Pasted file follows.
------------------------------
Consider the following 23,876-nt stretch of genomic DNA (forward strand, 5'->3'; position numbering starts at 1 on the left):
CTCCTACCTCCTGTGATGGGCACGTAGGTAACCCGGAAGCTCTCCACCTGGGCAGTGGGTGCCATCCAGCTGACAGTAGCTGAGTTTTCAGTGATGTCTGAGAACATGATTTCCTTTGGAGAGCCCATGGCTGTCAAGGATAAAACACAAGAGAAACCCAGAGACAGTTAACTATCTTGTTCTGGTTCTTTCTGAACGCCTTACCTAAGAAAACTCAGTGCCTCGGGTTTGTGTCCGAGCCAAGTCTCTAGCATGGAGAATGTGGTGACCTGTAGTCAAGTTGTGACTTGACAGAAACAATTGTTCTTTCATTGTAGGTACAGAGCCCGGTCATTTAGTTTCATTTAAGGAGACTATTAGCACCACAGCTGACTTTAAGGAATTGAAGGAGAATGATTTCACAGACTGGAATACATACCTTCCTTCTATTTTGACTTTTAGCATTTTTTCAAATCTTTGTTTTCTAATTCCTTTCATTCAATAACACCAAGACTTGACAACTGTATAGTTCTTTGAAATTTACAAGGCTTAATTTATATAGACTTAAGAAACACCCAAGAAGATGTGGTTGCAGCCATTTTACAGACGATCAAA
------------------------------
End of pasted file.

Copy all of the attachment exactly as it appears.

Consider the following 23,876-nt stretch of genomic DNA (forward strand, 5'->3'; position numbering starts at 1 on the left):
CTCCTACCTCCTGTGATGGGCACGTAGGTAACCCGGAAGCTCTCCACCTGGGCAGTGGGTGCCATCCAGCTGACAGTAGCTGAGTTTTCAGTGATGTCTGAGAACATGATTTCCTTTGGAGAGCCCATGGCTGTCAAGGATAAAACACAAGAGAAACCCAGAGACAGTTAACTATCTTGTTCTGGTTCTTTCTGAACGCCTTACCTAAGAAAACTCAGTGCCTCGGGTTTGTGTCCGAGCCAAGTCTCTAGCATGGAGAATGTGGTGACCTGTAGTCAAGTTGTGACTTGACAGAAACAATTGTTCTTTCATTGTAGGTACAGAGCCCGGTCATTTAGTTTCATTTAAGGAGACTATTAGCACCACAGCTGACTTTAAGGAATTGAAGGAGAATGATTTCACAGACTGGAATACATACCTTCCTTCTATTTTGACTTTTAGCATTTTTTCAAATCTTTGTTTTCTAATTCCTTTCATTCAATAACACCAAGACTTGACAACTGTATAGTTCTTTGAAATTTACAAGGCTTAATTTATATAGACTTAAGAAACACCCAAGAAGATGTGGTTGCAGCCATTTTACAGACGATCAAA